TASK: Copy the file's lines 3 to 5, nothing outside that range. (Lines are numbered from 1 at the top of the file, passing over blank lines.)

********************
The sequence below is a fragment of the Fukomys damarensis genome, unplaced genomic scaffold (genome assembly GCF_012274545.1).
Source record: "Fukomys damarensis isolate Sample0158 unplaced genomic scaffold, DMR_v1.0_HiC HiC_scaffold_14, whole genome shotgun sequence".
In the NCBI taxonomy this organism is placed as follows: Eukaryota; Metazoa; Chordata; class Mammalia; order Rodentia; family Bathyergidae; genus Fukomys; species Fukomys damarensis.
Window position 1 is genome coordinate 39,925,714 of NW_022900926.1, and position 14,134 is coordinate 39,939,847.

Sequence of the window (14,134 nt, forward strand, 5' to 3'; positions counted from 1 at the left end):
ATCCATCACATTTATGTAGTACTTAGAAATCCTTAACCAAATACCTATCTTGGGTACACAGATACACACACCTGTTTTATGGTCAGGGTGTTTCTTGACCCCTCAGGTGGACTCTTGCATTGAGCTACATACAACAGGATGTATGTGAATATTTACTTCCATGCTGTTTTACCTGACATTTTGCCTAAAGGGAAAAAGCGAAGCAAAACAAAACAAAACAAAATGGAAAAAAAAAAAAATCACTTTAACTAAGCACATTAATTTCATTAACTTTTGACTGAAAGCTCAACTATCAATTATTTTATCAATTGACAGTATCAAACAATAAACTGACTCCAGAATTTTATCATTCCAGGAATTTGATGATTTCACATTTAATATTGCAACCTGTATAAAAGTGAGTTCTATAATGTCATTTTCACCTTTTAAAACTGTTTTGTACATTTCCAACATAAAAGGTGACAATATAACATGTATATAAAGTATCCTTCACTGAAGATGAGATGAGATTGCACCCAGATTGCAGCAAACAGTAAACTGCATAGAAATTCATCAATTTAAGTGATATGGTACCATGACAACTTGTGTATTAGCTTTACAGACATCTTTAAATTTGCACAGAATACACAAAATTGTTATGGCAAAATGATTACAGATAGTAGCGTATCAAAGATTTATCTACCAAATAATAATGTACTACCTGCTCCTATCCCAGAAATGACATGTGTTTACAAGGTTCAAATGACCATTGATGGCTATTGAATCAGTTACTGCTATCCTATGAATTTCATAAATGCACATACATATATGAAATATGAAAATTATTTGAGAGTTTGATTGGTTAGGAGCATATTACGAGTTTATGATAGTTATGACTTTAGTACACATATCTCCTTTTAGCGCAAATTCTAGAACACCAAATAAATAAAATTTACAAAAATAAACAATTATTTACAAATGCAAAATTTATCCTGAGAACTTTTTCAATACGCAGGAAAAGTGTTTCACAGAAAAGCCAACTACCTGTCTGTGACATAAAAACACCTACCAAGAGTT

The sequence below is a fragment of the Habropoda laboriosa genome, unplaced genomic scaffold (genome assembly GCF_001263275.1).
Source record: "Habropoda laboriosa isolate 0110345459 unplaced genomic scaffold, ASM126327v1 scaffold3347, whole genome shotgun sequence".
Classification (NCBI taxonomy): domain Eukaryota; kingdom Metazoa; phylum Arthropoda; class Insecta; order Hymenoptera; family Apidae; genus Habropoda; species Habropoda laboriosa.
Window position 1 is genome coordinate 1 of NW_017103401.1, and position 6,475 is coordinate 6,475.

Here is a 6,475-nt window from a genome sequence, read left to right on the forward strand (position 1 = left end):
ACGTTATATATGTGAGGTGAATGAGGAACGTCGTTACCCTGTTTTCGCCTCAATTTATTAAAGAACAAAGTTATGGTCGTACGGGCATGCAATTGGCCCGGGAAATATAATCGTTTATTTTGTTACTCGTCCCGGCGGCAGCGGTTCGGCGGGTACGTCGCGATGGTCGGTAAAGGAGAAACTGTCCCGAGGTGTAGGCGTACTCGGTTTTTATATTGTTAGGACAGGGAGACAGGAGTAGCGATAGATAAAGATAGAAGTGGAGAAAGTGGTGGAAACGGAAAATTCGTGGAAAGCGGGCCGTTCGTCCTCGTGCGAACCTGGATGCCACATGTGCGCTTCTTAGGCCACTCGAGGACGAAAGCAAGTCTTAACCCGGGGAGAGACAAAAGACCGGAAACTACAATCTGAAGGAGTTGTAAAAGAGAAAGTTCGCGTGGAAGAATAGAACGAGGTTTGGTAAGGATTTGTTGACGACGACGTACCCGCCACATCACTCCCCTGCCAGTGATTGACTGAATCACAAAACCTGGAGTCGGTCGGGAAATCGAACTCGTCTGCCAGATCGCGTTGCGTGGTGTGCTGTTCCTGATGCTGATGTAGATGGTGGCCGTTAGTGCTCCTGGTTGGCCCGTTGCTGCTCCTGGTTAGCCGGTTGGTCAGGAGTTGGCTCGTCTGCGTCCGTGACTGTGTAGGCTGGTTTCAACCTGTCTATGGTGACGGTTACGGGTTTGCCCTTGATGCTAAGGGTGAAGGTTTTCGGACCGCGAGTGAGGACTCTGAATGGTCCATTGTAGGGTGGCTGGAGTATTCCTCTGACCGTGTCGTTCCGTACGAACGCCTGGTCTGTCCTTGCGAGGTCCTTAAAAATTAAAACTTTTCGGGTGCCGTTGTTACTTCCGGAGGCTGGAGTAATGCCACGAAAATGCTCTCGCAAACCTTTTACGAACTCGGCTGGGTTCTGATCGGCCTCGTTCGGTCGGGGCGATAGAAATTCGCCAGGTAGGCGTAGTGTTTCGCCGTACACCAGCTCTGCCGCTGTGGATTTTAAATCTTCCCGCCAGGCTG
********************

In the NCBI taxonomy this organism is placed as follows: Eukaryota; Metazoa; Chordata; class Mammalia; order Rodentia; family Bathyergidae; genus Fukomys; species Fukomys damarensis.
Window position 1 is genome coordinate 39,925,714 of NW_022900926.1, and position 14,134 is coordinate 39,939,847.

Sequence of the window (14,134 nt, forward strand, 5' to 3'; positions counted from 1 at the left end):